A team at Tampere University, Finland has developed a technique using surgical smoke that allows neurosurgeons to ID cancerous tissue during surgery.
A new method developed by researchers at Tampere University in Finland helps analyze surgical smoke to distinguish between malignant tissue and health tissue. The researcher’s work was recently published in the Journal of Neurosurgery.
The technology is based on differential mobility spectrometry, wherein flue gas ions are fed into an electric field. The distribution of ions in the electric field is tissue-specific, and the tissue can be identified on the basis of the resulting "odor fingerprint."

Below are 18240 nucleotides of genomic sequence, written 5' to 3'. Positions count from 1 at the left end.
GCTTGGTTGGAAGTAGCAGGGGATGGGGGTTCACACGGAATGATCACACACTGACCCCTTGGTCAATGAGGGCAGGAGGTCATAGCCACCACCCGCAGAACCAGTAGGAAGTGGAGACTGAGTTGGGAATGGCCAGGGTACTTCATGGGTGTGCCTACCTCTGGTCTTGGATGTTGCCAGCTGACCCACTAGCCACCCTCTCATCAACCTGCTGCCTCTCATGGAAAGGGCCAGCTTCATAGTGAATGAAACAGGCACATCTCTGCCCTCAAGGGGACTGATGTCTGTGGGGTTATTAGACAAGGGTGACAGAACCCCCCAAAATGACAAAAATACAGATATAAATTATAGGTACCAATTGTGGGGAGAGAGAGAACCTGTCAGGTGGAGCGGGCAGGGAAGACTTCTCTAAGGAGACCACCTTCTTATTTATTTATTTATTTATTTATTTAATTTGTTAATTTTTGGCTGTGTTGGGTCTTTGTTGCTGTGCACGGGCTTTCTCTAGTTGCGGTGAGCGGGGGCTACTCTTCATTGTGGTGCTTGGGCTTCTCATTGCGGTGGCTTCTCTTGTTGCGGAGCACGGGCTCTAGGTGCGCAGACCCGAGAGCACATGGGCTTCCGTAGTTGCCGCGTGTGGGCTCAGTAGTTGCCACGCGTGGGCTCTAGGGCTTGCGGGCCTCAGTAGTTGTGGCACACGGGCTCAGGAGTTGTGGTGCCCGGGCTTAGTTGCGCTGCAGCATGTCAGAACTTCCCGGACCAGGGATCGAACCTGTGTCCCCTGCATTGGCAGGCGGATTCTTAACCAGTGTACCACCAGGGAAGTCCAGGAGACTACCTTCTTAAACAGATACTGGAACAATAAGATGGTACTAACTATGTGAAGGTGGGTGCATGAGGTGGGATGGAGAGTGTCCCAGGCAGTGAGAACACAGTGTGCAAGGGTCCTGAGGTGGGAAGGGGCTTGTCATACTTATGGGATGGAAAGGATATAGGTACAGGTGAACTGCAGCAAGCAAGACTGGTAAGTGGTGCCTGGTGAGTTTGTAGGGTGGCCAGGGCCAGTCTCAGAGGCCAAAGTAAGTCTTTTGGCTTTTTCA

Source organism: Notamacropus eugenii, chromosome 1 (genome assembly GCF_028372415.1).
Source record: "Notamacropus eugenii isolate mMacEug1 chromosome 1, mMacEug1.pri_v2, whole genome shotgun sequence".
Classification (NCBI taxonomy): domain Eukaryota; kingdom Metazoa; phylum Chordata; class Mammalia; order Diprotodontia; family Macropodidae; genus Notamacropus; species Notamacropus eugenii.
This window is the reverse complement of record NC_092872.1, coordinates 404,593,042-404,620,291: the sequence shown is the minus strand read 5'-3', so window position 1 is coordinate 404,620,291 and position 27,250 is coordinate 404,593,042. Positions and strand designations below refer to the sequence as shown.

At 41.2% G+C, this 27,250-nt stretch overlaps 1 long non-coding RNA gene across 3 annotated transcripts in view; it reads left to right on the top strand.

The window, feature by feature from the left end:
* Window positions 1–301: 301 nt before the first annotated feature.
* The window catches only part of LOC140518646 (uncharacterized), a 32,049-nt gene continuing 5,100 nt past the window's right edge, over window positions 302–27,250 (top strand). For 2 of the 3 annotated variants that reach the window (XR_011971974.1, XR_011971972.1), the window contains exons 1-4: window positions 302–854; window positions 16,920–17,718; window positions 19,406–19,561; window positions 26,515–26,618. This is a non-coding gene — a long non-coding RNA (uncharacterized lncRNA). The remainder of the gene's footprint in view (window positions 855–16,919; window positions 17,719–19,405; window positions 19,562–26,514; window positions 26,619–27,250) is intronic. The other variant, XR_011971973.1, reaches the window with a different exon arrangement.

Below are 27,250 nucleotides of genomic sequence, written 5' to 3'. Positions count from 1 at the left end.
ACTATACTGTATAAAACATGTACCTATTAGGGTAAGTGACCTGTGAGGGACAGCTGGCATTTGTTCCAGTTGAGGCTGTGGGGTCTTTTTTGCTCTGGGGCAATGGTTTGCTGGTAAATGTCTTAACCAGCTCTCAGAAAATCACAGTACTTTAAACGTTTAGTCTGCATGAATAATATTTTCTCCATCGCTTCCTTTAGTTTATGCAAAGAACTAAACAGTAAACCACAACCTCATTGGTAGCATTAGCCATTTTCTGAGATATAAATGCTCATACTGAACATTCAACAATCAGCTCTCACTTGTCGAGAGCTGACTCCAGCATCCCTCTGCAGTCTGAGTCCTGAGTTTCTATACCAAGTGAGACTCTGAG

The study analyzed 694 tissue samples collected from 28 brain tumors and control specimens.The system consists of a machine learning system, which analyses the flue gas with DMS technology, and an electric knife, which is used to produce the flue gas from the tissues.
The system's classification accuracy was 83% when all the samples were analyzed. The accuracy improved in more restricted settings. When comparing low malignancy tumors (gliomas) to control samples, the classification accuracy of the system was 94%, reaching to 97% sensitivity and 90% specificity.